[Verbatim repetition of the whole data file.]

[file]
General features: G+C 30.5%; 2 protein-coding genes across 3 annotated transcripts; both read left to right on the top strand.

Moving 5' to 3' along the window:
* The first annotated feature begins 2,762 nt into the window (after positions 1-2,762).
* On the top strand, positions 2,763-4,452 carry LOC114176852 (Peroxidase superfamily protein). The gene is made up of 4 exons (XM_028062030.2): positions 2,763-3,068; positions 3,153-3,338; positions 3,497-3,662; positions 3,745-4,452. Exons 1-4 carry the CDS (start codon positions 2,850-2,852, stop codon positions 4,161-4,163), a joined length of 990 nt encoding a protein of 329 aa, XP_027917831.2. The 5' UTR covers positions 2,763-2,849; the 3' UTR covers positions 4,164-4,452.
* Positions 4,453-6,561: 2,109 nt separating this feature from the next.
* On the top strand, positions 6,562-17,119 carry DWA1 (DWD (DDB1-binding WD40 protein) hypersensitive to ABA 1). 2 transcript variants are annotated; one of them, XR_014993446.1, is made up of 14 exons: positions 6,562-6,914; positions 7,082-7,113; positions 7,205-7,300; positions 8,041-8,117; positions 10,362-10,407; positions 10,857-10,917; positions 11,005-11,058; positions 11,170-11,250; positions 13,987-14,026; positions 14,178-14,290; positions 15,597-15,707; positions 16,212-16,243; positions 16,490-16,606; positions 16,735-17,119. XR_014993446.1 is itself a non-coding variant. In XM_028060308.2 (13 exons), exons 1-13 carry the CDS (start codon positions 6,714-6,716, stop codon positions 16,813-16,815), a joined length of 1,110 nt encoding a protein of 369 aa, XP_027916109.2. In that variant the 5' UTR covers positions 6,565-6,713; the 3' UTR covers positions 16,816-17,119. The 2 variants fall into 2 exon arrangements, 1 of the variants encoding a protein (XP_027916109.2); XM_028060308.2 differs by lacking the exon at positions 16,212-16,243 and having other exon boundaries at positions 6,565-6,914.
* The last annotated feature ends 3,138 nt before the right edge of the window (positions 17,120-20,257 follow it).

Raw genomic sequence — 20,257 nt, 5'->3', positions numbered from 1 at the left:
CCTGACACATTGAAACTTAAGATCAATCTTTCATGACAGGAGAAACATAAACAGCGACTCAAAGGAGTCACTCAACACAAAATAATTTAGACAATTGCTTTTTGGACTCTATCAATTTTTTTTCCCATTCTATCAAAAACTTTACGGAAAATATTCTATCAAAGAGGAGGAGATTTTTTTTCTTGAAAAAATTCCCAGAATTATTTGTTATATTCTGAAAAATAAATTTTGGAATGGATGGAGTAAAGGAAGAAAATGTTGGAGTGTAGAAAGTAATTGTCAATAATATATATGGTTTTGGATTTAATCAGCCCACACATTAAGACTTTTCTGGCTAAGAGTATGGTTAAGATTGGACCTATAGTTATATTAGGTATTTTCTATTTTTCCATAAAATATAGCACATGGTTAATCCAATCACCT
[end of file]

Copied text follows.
General features: G+C 30.5%; 2 protein-coding genes across 3 annotated transcripts; both read left to right on the top strand.

Moving 5' to 3' along the window:
* The first annotated feature begins 2,762 nt into the window (after positions 1-2,762).
* On the top strand, positions 2,763-4,452 carry LOC114176852 (Peroxidase superfamily protein). The gene is made up of 4 exons (XM_028062030.2): positions 2,763-3,068; positions 3,153-3,338; positions 3,497-3,662; positions 3,745-4,452. Exons 1-4 carry the CDS (start codon positions 2,850-2,852, stop codon positions 4,161-4,163), a joined length of 990 nt encoding a protein of 329 aa, XP_027917831.2. The 5' UTR covers positions 2,763-2,849; the 3' UTR covers positions 4,164-4,452.
* Positions 4,453-6,561: 2,109 nt separating this feature from the next.
* On the top strand, positions 6,562-17,119 carry DWA1 (DWD (DDB1-binding WD40 protein) hypersensitive to ABA 1). 2 transcript variants are annotated; one of them, XR_014993446.1, is made up of 14 exons: positions 6,562-6,914; positions 7,082-7,113; positions 7,205-7,300; positions 8,041-8,117; positions 10,362-10,407; positions 10,857-10,917; positions 11,005-11,058; positions 11,170-11,250; positions 13,987-14,026; positions 14,178-14,290; positions 15,597-15,707; positions 16,212-16,243; positions 16,490-16,606; positions 16,735-17,119. XR_014993446.1 is itself a non-coding variant. In XM_028060308.2 (13 exons), exons 1-13 carry the CDS (start codon positions 6,714-6,716, stop codon positions 16,813-16,815), a joined length of 1,110 nt encoding a protein of 369 aa, XP_027916109.2. In that variant the 5' UTR covers positions 6,565-6,713; the 3' UTR covers positions 16,816-17,119. The 2 variants fall into 2 exon arrangements, 1 of the variants encoding a protein (XP_027916109.2); XM_028060308.2 differs by lacking the exon at positions 16,212-16,243 and having other exon boundaries at positions 6,565-6,914.
* The last annotated feature ends 3,138 nt before the right edge of the window (positions 17,120-20,257 follow it).

Raw genomic sequence — 20,257 nt, 5'->3', positions numbered from 1 at the left:
CCTGACACATTGAAACTTAAGATCAATCTTTCATGACAGGAGAAACATAAACAGCGACTCAAAGGAGTCACTCAACACAAAATAATTTAGACAATTGCTTTTTGGACTCTATCAATTTTTTTTCCCATTCTATCAAAAACTTTACGGAAAATATTCTATCAAAGAGGAGGAGATTTTTTTTCTTGAAAAAATTCCCAGAATTATTTGTTATATTCTGAAAAATAAATTTTGGAATGGATGGAGTAAAGGAAGAAAATGTTGGAGTGTAGAAAGTAATTGTCAATAATATATATGGTTTTGGATTTAATCAGCCCACACATTAAGACTTTTCTGGCTAAGAGTATGGTTAAGATTGGACCTATAGTTATATTAGGTATTTTCTATTTTTCCATAAAATATAGCACATGGTTAATCCAATCACCT